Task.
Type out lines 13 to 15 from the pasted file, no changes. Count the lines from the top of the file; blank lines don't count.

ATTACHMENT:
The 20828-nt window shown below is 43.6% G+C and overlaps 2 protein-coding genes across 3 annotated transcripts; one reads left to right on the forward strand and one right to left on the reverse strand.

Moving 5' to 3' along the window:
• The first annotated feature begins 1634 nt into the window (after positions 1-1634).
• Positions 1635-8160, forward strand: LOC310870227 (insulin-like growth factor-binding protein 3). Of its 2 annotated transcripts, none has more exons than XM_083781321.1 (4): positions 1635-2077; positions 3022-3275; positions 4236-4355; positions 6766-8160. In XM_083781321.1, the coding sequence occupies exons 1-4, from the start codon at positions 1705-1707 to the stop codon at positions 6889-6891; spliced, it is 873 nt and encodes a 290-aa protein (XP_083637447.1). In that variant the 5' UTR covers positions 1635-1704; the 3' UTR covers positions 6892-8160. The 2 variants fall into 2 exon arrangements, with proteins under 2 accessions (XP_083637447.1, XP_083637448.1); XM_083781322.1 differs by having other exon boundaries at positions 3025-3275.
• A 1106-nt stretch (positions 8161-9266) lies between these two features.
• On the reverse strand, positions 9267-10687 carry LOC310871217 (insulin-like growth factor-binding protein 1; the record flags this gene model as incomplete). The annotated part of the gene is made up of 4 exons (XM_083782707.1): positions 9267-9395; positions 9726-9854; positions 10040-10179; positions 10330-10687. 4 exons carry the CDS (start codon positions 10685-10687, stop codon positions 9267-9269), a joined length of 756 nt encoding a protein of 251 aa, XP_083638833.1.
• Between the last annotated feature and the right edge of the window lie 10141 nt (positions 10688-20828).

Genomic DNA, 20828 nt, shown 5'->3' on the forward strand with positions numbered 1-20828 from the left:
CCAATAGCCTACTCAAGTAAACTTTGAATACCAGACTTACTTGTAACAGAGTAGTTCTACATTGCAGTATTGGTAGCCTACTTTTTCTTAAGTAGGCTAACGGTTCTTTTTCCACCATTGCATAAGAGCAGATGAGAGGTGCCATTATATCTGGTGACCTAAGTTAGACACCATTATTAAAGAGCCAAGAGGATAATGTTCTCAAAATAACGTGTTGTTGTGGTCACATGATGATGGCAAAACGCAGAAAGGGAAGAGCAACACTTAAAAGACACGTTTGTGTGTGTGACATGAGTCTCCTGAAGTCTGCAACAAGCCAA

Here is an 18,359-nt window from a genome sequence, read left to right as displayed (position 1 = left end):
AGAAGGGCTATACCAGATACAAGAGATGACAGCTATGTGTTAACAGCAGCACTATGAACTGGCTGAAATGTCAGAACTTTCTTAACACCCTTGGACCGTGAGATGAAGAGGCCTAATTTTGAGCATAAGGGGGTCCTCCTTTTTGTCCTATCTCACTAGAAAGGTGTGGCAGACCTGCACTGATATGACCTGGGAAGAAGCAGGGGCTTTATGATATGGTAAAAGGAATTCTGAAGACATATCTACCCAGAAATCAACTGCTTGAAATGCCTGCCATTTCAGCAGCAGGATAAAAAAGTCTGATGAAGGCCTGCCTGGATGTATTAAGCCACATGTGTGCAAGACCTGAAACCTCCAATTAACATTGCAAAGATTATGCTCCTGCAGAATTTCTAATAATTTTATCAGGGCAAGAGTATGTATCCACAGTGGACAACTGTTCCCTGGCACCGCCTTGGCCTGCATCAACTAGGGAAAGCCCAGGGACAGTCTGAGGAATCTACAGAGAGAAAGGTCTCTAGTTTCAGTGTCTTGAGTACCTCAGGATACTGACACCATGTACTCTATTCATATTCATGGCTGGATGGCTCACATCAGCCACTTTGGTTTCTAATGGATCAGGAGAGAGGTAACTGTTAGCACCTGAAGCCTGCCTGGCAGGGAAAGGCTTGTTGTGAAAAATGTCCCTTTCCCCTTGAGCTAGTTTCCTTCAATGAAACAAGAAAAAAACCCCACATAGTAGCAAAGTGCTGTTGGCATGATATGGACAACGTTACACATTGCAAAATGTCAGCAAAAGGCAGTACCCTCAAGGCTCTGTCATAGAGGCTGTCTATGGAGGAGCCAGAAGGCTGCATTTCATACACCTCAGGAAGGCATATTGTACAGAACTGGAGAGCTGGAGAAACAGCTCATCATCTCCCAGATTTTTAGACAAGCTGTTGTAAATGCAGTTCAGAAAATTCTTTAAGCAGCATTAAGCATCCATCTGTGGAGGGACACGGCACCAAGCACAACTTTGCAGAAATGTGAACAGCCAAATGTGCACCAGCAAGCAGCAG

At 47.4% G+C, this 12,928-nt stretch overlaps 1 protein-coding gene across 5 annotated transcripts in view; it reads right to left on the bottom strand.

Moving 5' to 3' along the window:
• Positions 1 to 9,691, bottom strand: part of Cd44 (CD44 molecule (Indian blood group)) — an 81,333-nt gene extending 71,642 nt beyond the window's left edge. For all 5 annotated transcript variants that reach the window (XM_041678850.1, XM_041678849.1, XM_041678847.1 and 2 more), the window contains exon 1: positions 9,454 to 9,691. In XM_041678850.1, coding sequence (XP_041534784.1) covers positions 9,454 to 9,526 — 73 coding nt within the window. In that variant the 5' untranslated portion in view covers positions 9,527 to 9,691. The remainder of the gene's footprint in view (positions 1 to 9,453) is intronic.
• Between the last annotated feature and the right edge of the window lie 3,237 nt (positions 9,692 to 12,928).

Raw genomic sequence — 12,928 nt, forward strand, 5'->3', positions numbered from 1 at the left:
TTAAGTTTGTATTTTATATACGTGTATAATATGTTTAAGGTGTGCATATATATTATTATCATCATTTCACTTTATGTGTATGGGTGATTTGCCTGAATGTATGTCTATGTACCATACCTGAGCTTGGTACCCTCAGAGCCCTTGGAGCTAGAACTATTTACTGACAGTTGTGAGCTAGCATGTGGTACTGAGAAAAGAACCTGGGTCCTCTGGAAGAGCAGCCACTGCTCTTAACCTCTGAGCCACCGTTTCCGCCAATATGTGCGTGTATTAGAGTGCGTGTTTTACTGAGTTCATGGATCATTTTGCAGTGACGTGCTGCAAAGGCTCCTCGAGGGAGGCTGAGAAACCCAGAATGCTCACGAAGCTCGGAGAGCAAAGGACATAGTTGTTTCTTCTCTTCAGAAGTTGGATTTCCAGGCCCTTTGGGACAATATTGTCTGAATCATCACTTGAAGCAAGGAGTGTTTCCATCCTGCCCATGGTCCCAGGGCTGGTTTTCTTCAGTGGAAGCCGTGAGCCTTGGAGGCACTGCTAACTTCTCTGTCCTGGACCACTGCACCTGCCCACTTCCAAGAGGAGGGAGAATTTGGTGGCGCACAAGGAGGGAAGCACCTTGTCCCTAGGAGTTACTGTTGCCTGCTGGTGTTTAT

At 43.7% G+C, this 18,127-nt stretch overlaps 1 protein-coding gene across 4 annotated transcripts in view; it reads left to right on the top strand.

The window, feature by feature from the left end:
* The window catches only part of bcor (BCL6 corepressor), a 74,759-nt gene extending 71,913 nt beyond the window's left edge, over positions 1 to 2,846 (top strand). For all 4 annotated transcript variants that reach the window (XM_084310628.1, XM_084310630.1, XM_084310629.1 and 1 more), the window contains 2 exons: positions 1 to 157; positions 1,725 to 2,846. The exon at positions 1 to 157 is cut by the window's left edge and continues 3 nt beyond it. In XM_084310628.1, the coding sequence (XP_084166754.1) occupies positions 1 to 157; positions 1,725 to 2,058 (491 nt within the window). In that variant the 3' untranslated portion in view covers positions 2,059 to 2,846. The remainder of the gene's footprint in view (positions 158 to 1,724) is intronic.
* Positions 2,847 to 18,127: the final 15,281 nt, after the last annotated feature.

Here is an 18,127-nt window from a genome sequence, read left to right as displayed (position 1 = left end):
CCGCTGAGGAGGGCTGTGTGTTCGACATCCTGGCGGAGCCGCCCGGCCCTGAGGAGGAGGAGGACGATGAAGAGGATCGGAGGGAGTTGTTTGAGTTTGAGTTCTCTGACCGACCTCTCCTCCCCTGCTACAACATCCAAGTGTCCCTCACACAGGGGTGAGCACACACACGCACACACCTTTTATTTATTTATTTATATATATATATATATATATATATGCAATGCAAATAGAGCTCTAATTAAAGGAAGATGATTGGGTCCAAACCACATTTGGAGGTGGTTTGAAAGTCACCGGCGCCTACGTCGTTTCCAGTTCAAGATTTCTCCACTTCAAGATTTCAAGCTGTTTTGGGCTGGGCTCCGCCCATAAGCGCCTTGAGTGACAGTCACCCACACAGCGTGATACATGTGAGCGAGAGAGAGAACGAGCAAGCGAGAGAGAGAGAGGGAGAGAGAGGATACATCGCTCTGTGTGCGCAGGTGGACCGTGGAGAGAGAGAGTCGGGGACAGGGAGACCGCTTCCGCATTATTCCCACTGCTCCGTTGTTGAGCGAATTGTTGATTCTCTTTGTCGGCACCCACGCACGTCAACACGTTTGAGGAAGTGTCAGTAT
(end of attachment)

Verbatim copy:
Moving 5' to 3' along the window:
• Positions 1 to 9,691, bottom strand: part of Cd44 (CD44 molecule (Indian blood group)) — an 81,333-nt gene extending 71,642 nt beyond the window's left edge. For all 5 annotated transcript variants that reach the window (XM_041678850.1, XM_041678849.1, XM_041678847.1 and 2 more), the window contains exon 1: positions 9,454 to 9,691. In XM_041678850.1, coding sequence (XP_041534784.1) covers positions 9,454 to 9,526 — 73 coding nt within the window. In that variant the 5' untranslated portion in view covers positions 9,527 to 9,691. The remainder of the gene's footprint in view (positions 1 to 9,453) is intronic.
• Between the last annotated feature and the right edge of the window lie 3,237 nt (positions 9,692 to 12,928).